AIM IHT ISAs – latest deadline 2 April
Archived article: please remember tax and investment rules and circumstances can change over time. This article reflects our views at the time of publication.
Are you an experienced ISA investor likely to be affected by IHT?
This is a reminder the deadlines to subscribe to an AIM IHT ISA in the current tax year are within the next few days.
The latest – for the Octopus AIM Inheritance Tax ISA, the largest portfolio of its kind – is 5pm on 2 April.
Why consider an AIM Inheritance Tax ISA?
Contrary to what many think, ISAs are not free of IHT, so could be subject to a 40% tax charge on death.
An AIM Inheritance Tax ISA, such as that managed by Octopus, could offer experienced investors, prepared to take more risk, a solution.
When you invest, you could retain the ISA benefits of tax-free growth and income. In addition, after two years your ISA should also become IHT free. Importantly, unlike other forms of estate planning, you don’t lose access to your money. Please note, tax rules can change and benefits depend on circumstances. AIM shares are more illiquid than those on the main stock market and, as the current global COVID-19 situation has demonstrated, can move up and down quite suddenly, so capital is at risk.
If you haven’t yet done your ISA for this tax year, and are happy with the considerable risks, there is still time. The Octopus AIM Inheritance Tax ISA will accept applications until 5pm on Thursday 2 April.
ISAs and IHT at a glance
ISAs lose their tax-efficient status on death. This means the beneficiary will not benefit from tax-free income and growth and might have to declare them in their tax return. In addition, ISAs can form part of your estate. If your estate is liable for inheritance tax, your ISA will be caught too.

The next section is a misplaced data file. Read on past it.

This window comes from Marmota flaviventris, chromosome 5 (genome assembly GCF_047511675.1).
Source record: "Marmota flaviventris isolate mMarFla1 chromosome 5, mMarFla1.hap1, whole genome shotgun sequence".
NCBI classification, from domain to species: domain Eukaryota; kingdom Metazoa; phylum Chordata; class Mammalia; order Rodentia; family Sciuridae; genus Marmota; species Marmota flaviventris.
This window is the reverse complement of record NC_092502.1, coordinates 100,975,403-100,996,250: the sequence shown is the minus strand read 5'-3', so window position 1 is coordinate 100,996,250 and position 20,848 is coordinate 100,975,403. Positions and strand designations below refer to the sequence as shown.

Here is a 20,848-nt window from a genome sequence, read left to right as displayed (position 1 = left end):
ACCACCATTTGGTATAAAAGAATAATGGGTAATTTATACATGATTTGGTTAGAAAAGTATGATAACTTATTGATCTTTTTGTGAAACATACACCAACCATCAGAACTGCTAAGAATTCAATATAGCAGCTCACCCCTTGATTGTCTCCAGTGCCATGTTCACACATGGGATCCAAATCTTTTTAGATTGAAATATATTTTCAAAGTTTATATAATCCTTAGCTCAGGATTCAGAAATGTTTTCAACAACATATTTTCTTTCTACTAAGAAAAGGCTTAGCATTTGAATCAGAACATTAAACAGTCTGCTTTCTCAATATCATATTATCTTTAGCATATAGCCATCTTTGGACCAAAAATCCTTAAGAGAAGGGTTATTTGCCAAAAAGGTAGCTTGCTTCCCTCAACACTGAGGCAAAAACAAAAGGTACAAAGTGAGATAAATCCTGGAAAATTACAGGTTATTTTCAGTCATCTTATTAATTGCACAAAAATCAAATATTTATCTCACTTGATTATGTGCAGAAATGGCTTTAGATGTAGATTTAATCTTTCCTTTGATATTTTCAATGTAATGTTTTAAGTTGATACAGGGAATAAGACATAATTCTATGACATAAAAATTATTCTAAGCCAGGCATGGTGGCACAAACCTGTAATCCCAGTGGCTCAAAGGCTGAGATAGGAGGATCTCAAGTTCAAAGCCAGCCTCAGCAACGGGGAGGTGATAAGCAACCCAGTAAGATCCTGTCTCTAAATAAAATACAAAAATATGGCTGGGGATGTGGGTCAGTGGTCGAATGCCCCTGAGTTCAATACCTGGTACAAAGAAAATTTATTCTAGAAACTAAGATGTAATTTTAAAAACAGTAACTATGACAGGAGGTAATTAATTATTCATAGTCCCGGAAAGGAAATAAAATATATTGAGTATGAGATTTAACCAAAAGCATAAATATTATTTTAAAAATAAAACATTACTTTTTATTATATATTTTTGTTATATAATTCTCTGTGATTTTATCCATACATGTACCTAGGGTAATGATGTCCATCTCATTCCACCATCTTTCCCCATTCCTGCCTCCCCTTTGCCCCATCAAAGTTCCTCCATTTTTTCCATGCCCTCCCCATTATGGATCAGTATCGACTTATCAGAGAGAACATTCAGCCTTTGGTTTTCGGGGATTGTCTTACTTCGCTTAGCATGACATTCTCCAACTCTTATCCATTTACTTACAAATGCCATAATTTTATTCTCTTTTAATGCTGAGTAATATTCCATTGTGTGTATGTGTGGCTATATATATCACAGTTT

There are, however, two exceptions.
1. It is effectively possible to pass on an ISA to a spouse or civil partner
On your death, your spouse has a one-off chance to invest that amount in their own ISA, in addition to their standard allowance for that year. However, that only defers the IHT problem. On your spouse’s death, the ISA would form part of their estate and potentially be subject to IHT then. In other words, whilst the tax benefits on income and growth are preserved, the IHT problem is postponed rather than solved.
2. You can invest in certain AIM stocks that benefit from IHT relief through your ISA
Many companies listed on AIM can qualify for something called Business Property Relief, BPR in short. If your ISA is invested in BPR-qualifying AIM stocks you should be able to pass it on to your loved ones without them paying a penny in IHT. That’s provided you hold the shares for at least two years and still hold them on your death.
So you could enjoy tax-free growth and income during your life with the peace of mind no inheritance tax should be due on your death. Tax rules can change and benefits depend on individual circumstances.
AIM shares are for experienced investors and should be considered only as part of a wider portfolio. They are more volatile, less liquid and generally seen as higher risk than more mainstream investments: you could get back less than you invest. You could lose the entire amount invested.
This is a brief summary of a very complex subject. If you're at all unsure, you should seek professional advice.
Wealth Club aims to make it easier for experienced investors to find information on – and apply for – tax-efficient investments. You should base your investment decision on the provider's documents and ensure you have read and fully understand them before investing. This review is a marketing communication. It is not advice or a personal or research recommendation to buy the investment mentioned. It does not satisfy legal requirements promoting investment research independence and is thus not subject to prohibitions on dealing ahead of its dissemination.
Make this year's ISA IHT free
Read more on Octopus AIM IHT ISA and find out how you could make your ISA subscription IHT free this tax year. See full review, including performance and risks. The deadline for the 2019/20 tax year is 2 April.Read more and apply online